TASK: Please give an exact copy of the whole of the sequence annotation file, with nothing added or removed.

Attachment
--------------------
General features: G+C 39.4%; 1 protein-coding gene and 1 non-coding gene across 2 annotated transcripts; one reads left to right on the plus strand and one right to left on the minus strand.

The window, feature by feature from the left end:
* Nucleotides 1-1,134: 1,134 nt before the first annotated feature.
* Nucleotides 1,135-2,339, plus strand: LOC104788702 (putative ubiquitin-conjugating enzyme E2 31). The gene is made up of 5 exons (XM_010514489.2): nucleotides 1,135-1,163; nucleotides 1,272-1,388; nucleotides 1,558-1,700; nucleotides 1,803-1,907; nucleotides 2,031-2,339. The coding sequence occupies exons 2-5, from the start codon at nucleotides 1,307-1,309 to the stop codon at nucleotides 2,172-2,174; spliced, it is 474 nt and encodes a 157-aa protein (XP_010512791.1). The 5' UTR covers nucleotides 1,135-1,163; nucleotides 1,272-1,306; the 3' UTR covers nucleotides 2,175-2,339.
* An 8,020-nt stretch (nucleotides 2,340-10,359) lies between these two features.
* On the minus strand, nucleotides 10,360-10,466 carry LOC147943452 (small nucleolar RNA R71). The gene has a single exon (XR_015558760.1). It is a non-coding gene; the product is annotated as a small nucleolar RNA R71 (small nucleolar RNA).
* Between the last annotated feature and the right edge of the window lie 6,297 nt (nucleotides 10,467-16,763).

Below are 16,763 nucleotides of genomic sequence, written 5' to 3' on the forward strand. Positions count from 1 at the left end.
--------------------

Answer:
General features: G+C 39.4%; 1 protein-coding gene and 1 non-coding gene across 2 annotated transcripts; one reads left to right on the plus strand and one right to left on the minus strand.

The window, feature by feature from the left end:
* Nucleotides 1-1,134: 1,134 nt before the first annotated feature.
* Nucleotides 1,135-2,339, plus strand: LOC104788702 (putative ubiquitin-conjugating enzyme E2 31). The gene is made up of 5 exons (XM_010514489.2): nucleotides 1,135-1,163; nucleotides 1,272-1,388; nucleotides 1,558-1,700; nucleotides 1,803-1,907; nucleotides 2,031-2,339. The coding sequence occupies exons 2-5, from the start codon at nucleotides 1,307-1,309 to the stop codon at nucleotides 2,172-2,174; spliced, it is 474 nt and encodes a 157-aa protein (XP_010512791.1). The 5' UTR covers nucleotides 1,135-1,163; nucleotides 1,272-1,306; the 3' UTR covers nucleotides 2,175-2,339.
* An 8,020-nt stretch (nucleotides 2,340-10,359) lies between these two features.
* On the minus strand, nucleotides 10,360-10,466 carry LOC147943452 (small nucleolar RNA R71). The gene has a single exon (XR_015558760.1). It is a non-coding gene; the product is annotated as a small nucleolar RNA R71 (small nucleolar RNA).
* Between the last annotated feature and the right edge of the window lie 6,297 nt (nucleotides 10,467-16,763).

Below are 16,763 nucleotides of genomic sequence, written 5' to 3' on the forward strand. Positions count from 1 at the left end.